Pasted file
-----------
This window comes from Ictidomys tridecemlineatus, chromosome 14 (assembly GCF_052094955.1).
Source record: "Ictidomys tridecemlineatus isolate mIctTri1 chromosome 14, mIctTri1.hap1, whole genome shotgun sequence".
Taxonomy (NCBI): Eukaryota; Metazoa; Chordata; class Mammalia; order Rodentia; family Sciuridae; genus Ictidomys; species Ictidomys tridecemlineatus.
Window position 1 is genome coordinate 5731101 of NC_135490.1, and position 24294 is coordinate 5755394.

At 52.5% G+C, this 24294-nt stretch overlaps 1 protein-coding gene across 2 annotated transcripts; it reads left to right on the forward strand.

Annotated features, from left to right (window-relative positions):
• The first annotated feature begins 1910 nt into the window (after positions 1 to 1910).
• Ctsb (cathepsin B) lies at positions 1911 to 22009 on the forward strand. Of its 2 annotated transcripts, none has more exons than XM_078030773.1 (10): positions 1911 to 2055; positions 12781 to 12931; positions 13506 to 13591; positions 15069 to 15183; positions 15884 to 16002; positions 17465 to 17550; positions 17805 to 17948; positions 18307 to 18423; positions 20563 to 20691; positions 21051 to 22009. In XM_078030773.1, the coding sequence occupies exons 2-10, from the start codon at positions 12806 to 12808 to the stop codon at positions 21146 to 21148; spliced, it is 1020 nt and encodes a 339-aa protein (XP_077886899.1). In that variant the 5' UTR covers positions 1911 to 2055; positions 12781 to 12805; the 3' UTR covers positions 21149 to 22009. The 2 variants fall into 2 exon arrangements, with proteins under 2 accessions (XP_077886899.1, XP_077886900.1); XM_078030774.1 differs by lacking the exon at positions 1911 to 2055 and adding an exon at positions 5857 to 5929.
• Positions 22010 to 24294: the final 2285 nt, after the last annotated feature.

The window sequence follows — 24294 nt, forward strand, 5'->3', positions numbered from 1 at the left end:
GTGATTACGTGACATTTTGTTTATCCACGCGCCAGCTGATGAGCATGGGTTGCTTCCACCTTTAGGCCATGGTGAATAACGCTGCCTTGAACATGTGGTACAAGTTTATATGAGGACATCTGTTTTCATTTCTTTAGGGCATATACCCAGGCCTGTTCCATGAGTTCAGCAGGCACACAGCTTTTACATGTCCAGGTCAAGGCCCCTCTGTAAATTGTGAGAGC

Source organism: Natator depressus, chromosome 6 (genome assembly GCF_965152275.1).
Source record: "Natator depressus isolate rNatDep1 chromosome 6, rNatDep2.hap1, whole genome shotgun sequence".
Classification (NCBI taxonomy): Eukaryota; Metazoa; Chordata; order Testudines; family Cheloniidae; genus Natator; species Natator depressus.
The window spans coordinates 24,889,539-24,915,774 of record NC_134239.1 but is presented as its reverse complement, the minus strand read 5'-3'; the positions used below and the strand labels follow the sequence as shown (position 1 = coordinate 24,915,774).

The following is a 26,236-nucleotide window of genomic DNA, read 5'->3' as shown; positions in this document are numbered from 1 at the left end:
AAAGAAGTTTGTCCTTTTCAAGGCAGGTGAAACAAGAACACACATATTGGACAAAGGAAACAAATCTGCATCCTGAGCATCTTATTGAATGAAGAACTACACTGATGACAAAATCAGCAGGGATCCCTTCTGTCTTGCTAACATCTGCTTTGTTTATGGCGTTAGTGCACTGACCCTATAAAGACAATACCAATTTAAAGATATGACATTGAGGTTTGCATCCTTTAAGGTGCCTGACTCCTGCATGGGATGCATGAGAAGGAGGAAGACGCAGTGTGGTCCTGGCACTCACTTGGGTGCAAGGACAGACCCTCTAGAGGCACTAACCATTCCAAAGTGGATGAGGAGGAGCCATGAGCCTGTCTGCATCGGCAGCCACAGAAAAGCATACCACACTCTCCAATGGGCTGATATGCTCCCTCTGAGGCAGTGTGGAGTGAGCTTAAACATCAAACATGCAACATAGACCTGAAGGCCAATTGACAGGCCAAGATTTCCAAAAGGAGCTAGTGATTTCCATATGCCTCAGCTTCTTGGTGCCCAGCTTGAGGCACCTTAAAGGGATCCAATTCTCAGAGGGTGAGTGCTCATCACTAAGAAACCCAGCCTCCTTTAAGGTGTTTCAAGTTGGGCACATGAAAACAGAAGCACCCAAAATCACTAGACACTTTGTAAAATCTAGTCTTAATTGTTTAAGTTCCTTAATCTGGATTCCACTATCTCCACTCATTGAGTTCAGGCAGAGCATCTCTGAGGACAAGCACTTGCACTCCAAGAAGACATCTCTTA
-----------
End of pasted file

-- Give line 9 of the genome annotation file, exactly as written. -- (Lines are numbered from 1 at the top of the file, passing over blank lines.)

• Positions 22010 to 24294: the final 2285 nt, after the last annotated feature.